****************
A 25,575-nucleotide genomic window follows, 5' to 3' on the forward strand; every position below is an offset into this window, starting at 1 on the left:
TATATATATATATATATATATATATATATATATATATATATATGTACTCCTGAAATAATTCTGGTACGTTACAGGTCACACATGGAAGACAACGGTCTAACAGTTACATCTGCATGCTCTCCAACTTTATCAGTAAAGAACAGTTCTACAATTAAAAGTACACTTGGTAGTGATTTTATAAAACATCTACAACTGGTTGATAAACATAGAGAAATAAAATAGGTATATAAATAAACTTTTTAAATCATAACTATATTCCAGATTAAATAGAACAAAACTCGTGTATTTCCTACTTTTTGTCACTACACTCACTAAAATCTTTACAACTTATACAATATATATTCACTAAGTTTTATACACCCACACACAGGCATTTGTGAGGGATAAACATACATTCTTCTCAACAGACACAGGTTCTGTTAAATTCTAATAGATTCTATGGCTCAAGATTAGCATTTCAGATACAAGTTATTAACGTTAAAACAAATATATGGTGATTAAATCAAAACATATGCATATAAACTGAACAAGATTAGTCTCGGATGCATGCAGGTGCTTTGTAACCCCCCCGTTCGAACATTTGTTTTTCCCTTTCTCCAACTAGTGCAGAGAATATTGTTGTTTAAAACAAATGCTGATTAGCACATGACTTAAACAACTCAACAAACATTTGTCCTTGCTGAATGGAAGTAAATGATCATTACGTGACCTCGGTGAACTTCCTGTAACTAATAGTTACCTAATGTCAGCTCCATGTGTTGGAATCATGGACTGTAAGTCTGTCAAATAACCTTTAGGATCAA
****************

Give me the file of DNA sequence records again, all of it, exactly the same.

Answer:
A 25,575-nucleotide genomic window follows, 5' to 3' on the forward strand; every position below is an offset into this window, starting at 1 on the left:
TATATATATATATATATATATATATATATATATATATATATATGTACTCCTGAAATAATTCTGGTACGTTACAGGTCACACATGGAAGACAACGGTCTAACAGTTACATCTGCATGCTCTCCAACTTTATCAGTAAAGAACAGTTCTACAATTAAAAGTACACTTGGTAGTGATTTTATAAAACATCTACAACTGGTTGATAAACATAGAGAAATAAAATAGGTATATAAATAAACTTTTTAAATCATAACTATATTCCAGATTAAATAGAACAAAACTCGTGTATTTCCTACTTTTTGTCACTACACTCACTAAAATCTTTACAACTTATACAATATATATTCACTAAGTTTTATACACCCACACACAGGCATTTGTGAGGGATAAACATACATTCTTCTCAACAGACACAGGTTCTGTTAAATTCTAATAGATTCTATGGCTCAAGATTAGCATTTCAGATACAAGTTATTAACGTTAAAACAAATATATGGTGATTAAATCAAAACATATGCATATAAACTGAACAAGATTAGTCTCGGATGCATGCAGGTGCTTTGTAACCCCCCCGTTCGAACATTTGTTTTTCCCTTTCTCCAACTAGTGCAGAGAATATTGTTGTTTAAAACAAATGCTGATTAGCACATGACTTAAACAACTCAACAAACATTTGTCCTTGCTGAATGGAAGTAAATGATCATTACGTGACCTCGGTGAACTTCCTGTAACTAATAGTTACCTAATGTCAGCTCCATGTGTTGGAATCATGGACTGTAAGTCTGTCAAATAACCTTTAGGATCAA